4 ways to make money as an airline in India

Airbus A320: The airlines' workhorse
Airbus A320: The airlines' workhorse

India is a hard place for airlines to make money, but one newcomer thinks it has found the magic formula.

IndiGo, founded less than a decade ago, is the only consistently profitable carrier in a market that is growing by 20% a year.

Investors are clamoring for shares in the company, which are being offered Tuesday in a Mumbai IPO worth $460 million. That's likely to be India's largest listing since 2012.

But what makes IndiGo so special in the first place? The airline has developed a unique model that has allowed it to capture 40% of passengers while rival Kingfisher has gone out of business, and another competitor -- SpiceJet -- has struggled.

Deregulated two decades ago, India's aviation industry suffers from crumbling airport infrastructure, byzantine rule making and a glut of competitors intent on slashing prices in order to gain market share.

Here's how IndiGo makes it work:

1. Buy only one aircraft model, but order in bulk

In 2005, IndiGo ordered 100 A320 aircraft from Airbus (EADSF), which at the time was the largest single deal the European planemaker had ever signed.

Six years later, Indigo ordered 180 more, setting another aviation industry record.

By purchasing so many planes at once, IndiGo was able to negotiate more favorable terms than if they had slowly built a fleet with piecemeal purchases.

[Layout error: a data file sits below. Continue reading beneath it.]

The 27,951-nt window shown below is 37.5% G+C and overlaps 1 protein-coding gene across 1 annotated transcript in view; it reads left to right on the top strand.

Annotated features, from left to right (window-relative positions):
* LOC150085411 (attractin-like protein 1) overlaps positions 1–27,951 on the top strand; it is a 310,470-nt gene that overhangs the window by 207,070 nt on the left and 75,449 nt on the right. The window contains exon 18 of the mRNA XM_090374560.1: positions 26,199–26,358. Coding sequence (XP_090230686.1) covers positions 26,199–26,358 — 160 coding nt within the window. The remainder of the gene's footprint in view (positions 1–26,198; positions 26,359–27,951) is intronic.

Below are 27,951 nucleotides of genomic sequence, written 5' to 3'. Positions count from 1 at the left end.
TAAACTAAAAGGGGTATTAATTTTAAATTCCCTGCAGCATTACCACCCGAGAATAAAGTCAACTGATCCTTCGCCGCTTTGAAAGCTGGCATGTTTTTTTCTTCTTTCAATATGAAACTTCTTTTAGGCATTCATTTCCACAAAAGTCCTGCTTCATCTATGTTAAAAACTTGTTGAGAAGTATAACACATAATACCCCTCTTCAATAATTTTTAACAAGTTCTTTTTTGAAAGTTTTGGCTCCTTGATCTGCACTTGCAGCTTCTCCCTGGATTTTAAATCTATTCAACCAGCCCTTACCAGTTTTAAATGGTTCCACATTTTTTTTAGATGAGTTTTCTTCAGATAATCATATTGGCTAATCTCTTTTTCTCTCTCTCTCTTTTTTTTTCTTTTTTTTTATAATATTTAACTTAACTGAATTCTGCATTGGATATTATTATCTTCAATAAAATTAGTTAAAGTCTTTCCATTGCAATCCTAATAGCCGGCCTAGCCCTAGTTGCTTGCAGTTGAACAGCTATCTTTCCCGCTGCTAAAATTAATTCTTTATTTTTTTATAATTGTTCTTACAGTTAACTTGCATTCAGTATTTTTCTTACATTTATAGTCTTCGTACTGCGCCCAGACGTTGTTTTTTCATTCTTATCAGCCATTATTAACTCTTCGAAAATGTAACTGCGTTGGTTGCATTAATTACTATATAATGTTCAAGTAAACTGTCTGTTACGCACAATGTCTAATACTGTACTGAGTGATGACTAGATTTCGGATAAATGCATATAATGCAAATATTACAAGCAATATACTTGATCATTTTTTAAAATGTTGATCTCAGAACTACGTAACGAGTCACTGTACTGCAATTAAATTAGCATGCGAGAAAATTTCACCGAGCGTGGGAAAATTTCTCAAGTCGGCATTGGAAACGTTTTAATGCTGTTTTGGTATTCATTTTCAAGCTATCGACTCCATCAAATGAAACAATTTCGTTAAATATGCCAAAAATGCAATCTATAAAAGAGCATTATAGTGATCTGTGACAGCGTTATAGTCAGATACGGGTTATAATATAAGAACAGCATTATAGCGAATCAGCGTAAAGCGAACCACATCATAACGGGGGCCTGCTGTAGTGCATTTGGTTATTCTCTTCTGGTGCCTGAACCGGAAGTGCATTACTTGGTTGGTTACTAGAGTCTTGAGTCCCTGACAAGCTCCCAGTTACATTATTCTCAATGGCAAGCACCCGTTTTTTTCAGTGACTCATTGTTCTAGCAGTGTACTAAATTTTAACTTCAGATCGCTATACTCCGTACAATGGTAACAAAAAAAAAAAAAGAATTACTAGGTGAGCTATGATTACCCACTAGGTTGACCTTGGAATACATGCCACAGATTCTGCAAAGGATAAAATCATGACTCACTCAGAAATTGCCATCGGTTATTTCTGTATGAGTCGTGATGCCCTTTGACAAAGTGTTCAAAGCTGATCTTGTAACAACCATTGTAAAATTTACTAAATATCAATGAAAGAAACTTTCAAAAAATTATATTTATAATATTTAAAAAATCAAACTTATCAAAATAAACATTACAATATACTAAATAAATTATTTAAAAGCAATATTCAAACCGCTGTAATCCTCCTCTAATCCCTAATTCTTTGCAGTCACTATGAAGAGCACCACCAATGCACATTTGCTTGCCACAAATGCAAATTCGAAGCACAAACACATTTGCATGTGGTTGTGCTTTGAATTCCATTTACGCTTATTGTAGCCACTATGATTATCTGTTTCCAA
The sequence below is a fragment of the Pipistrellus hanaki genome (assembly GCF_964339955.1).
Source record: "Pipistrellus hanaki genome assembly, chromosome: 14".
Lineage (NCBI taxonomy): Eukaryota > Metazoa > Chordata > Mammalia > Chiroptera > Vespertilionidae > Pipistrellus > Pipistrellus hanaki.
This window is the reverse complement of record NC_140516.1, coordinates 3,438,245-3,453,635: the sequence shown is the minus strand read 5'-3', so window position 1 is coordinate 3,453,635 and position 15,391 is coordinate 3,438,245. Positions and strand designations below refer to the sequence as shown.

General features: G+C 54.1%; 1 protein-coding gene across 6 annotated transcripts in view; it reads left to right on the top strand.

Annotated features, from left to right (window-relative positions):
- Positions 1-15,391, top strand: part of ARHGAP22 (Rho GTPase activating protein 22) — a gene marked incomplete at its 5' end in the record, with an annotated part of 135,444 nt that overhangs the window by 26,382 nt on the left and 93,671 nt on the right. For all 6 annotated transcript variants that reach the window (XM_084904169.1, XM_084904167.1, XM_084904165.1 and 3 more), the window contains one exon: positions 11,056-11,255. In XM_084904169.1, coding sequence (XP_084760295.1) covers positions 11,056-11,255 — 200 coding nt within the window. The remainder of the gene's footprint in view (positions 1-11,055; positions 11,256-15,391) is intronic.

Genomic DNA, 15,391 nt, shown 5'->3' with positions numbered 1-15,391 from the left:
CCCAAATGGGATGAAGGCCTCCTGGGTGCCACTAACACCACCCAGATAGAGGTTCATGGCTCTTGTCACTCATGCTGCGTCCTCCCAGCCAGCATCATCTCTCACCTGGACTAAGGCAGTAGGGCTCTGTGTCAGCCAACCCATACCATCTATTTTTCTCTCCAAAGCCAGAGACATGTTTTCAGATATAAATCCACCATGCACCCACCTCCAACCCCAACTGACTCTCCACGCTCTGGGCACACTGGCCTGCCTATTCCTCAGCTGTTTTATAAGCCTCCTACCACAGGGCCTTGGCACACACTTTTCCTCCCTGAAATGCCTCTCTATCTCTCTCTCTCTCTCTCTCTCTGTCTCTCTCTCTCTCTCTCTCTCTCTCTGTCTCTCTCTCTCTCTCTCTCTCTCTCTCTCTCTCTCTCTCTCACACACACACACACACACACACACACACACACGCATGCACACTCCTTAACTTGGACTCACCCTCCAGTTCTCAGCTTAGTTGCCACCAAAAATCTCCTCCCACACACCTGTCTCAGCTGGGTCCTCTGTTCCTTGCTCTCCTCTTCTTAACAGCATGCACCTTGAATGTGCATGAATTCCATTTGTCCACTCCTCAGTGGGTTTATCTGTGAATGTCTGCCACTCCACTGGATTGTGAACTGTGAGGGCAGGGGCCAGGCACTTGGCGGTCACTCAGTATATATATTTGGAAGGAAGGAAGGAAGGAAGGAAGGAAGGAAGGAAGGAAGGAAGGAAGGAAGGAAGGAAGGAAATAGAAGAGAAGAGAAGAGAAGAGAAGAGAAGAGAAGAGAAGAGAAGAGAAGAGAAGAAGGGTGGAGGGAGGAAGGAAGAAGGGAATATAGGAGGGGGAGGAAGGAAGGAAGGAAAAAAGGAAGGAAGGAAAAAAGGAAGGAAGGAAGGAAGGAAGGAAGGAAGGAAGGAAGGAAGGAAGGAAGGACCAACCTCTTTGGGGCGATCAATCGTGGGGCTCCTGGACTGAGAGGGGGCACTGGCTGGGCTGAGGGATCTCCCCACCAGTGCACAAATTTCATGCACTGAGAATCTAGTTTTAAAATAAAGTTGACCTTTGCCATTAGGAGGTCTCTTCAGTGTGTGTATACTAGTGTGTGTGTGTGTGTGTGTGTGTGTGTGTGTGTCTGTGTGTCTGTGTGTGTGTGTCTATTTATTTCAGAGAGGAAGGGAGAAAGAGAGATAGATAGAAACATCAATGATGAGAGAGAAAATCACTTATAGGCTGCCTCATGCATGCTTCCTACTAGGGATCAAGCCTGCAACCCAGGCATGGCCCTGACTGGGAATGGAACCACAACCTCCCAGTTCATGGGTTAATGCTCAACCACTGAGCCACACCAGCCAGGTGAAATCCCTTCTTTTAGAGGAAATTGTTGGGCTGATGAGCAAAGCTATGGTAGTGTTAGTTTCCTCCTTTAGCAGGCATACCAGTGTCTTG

In addition, buying only one model of aircraft allows IndiGo to cut down on costs. Pilots need only be certified for one aircraft, and the same goes for mechanics and flight crews. The company saves a boatload on maintenance.

2. Lease the planes

This is the real genius of IndiGo's model.

Airlines typically buy a plane, use it for 15 years, and then sell it for pennies on the dollar. But when IndiGo takes delivery of an aircraft from Airbus, it immediately sells the plane to an aircraft lessor, and then leases the plane back.

At the end of the lease, IndiGo returns the aircraft to the lessor. Other airlines uses "leasebacks" for portions of their fleets, but none to the extent of IndiGo.

This act of financial engineering allows the airline to keep its cash flow high, and its debt low.

3. Put an expiration date on aircraft

Another benefit of IndiGo's lease strategy is that it allows the company to keep its fleet extremely young.

The company's leases typically range from just three to six years before the aircraft is returned. As of April 2015, the average age of IndiGo's aircraft was 3.26 years, according to the company's prospectus. That's one of the youngest fleets anywhere in the world.

Newer planes are typically more fuel efficient and require less maintenance, which cuts down on operating costs. Customers like them, too.

4. Fly more, fly on time and keep it simple

IndiGo keeps its planes operating for 11.4 hours per day on average, which is more than any other Indian airline.

Time between flights is extremely short, and the airline doesn't even bother with offering business class or first class tickets.

There's also no frequent flier program, free lounges or free food and beverages for most passengers.

IndiGo freely admits the offerings are "no frills." But perhaps that's just what investors are looking for.

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